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Traders pumped and dumped another ‘JUP’ during the $700M Jupiter airdrop

Some traders may have speculated on the price of the wrong token, while a 17-year-old trader claims to have raked in $1 million in airdrops of the real Jupiter token.

Due to a similar price ticker, a seven-year-old defunct Ethereum-based protocol may have briefly benefitted from the $700 million airdrop for Solana-based exchange aggregator Jupiter.

On Jan. 31, hours before the launch of Solana-based Jupiter’s airdrop of “JUP,” an Ethereum-based token with the same ticker spiked more than 430% on Jan. 31, before plummeting just hours later.

According to data from CoinMarketCap, the price of Ethereum-based JUP went from $0.005 on Jan. 30 to $0.026 on Jan. 31 before plummeting back to its current price of $0.007.

trader claims to have raked in airdrops of the real Jupiter token.
The price of a different Jupiter protocol. Source: CoinMarketCap.

Launched in 2017, the Ethereum-based Jupiter is a protocol designed for creating and hosting decentralized applications (DApps), however, its official website says the protocol is “no longer active.”

On the other hand, the Solana-based Jupiter is a decentralized exchange aggregator that allows users to swap, place limit orders, and deploy dollar-cost average buying strategies for tokens on the Solana network.

The outsized upward price action on the Ethereum-based JUP arrived just hours before the Solana-based exchange aggregator Jupiter opened claims on its roughly $700 million airdrop to early users.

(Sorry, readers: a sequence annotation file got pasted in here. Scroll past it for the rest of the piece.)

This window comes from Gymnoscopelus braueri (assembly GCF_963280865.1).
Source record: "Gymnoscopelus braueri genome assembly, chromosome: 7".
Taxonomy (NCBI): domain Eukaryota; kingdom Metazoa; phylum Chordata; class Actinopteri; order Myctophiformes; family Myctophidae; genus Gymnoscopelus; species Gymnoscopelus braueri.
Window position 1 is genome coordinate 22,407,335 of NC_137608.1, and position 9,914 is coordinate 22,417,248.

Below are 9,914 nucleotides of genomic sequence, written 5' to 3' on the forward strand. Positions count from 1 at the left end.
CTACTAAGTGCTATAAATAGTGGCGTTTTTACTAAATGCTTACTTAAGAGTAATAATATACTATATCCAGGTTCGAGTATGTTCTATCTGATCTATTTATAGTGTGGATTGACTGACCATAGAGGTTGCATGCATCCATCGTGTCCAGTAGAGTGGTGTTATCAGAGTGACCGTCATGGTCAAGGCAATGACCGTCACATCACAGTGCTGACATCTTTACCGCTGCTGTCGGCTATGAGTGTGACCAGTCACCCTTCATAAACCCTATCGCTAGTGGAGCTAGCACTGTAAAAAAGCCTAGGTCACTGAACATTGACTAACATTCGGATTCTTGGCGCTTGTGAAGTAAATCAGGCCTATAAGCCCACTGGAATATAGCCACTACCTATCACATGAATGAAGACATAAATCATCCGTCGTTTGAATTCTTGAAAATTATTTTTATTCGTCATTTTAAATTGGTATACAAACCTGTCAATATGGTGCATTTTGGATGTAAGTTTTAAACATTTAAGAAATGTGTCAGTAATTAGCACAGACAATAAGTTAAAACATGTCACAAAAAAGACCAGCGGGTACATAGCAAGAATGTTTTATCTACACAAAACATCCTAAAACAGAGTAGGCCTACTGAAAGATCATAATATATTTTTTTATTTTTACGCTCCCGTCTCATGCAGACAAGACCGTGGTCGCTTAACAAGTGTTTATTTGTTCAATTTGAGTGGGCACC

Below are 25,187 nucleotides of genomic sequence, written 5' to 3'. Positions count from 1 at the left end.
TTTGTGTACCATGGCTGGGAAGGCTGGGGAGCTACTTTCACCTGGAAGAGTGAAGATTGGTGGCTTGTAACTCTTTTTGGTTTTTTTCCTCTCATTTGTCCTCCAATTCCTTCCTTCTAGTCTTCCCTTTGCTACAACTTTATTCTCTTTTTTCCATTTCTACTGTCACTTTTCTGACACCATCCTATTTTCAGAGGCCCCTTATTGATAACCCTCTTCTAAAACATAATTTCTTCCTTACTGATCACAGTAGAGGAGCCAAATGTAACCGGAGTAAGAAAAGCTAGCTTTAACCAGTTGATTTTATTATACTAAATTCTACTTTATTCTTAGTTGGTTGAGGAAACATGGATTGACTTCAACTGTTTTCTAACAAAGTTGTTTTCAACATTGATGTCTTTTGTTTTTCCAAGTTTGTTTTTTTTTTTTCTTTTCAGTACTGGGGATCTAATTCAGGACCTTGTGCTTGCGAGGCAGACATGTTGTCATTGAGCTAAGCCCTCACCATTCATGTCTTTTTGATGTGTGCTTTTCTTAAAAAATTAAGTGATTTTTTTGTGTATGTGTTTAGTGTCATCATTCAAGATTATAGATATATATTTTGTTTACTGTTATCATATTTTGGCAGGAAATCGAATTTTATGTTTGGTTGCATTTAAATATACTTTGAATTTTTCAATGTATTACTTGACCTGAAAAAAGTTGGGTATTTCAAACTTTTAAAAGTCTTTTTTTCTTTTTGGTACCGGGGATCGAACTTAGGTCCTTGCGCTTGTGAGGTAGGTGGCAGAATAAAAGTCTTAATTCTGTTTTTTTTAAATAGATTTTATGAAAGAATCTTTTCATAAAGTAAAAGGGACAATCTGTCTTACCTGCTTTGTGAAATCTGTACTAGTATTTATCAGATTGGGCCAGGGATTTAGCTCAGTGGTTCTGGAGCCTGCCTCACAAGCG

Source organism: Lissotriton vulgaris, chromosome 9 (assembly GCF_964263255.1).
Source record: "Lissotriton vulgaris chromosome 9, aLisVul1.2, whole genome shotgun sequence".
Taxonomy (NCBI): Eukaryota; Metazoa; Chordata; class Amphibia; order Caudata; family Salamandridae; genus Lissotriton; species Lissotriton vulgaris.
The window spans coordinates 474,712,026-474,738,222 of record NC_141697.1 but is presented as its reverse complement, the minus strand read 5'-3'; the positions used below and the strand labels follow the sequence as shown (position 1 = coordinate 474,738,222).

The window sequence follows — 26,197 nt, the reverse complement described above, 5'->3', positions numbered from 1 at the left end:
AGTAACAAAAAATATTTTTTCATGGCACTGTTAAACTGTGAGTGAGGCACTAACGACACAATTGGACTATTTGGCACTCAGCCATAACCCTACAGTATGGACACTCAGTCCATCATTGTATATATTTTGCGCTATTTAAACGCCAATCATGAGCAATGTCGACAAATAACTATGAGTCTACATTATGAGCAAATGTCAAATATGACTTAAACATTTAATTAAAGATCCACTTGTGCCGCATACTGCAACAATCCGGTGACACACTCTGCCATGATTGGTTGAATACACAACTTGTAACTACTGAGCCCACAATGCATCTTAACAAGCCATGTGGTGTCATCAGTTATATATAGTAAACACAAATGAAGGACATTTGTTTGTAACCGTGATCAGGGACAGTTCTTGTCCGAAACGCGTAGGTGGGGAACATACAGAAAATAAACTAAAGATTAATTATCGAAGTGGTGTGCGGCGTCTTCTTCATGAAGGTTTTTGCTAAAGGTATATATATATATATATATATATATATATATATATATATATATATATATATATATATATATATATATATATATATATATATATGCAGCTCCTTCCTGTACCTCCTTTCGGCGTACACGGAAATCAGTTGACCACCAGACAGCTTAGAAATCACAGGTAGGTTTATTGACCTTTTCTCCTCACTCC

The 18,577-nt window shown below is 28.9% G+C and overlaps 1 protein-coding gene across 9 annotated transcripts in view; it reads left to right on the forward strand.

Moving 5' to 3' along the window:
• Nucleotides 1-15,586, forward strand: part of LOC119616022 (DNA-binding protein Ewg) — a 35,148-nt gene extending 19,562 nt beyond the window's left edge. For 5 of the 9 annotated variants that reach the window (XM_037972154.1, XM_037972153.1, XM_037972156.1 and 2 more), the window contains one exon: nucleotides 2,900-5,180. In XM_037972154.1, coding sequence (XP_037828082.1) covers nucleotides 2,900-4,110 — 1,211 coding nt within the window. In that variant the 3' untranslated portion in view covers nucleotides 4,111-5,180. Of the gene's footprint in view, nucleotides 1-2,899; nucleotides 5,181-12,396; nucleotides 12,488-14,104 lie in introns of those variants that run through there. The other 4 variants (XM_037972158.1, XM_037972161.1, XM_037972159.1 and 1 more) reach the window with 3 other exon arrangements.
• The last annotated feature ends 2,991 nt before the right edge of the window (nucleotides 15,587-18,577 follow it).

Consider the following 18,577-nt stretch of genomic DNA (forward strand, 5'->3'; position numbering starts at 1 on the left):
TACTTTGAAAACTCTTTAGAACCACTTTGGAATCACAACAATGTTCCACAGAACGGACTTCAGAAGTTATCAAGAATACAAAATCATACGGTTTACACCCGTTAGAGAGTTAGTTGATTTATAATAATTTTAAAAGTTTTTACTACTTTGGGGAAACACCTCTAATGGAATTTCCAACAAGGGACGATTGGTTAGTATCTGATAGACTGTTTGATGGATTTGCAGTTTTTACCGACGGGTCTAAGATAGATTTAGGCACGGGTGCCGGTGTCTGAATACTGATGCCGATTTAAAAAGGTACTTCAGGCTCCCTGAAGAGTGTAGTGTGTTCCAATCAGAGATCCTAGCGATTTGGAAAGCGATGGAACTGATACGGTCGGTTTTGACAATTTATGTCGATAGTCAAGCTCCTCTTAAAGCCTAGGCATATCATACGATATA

Solana clears millions of ‘non-vote’ transactions in hours

Jupiter’s airdrop, one of the largest ever to have occurred on Solana, went off without a hitch, according to a Solana Foundation executive.

Federa said that while Solana SOL$94 gas fees did spike significantly at the peak of the claiming frenzy, he jokingly added that gas reached the “astronomical fee” of 0.01 SOL, roughly $1.02 at current prices.

Federa contrasted this with the outsized gas fees paid by users of the Ethereum network during popular airdrops such as the launch of ApeCoin in March 2022.

“If you look at like the ApeCoin airdrop, which was probably the biggest hype Ethereum airdrop, people were paying $3,500 in gas fees to claim.”

However, the airdrop event also saw numerous complaints from users of third-party apps such as Phantom Wallet and Solflare in the first hour of the airdrop. Federa said the issue was RPC nodes — the interface between user wallets and the network — and not the base layer of Solana itself.

“The base layer one held exactly as you would expect it to during a large influx of user activity, the RPC layer was fine — mostly unimpacted — and validators kept producing blocks in the network,” said Federa.

Meanwhile, a seventeen-year-old pseudonymous crypto investor who goes by the X handle “notxavierj” claims to have raked in over $1 million from the Solana-based JUP airdrop.

41% of all eligible wallets have now claimed their JUP tokens, with a total of 566 million JUP — 57% of the total airdrop allocation — being claimed since the airdrop went live at 10 am EST on Jan. 31, per Dune Analytics data from Osk2020.

More than 176,000 wallets claimed their airdrop within the first hour. Source: Dune Analytics

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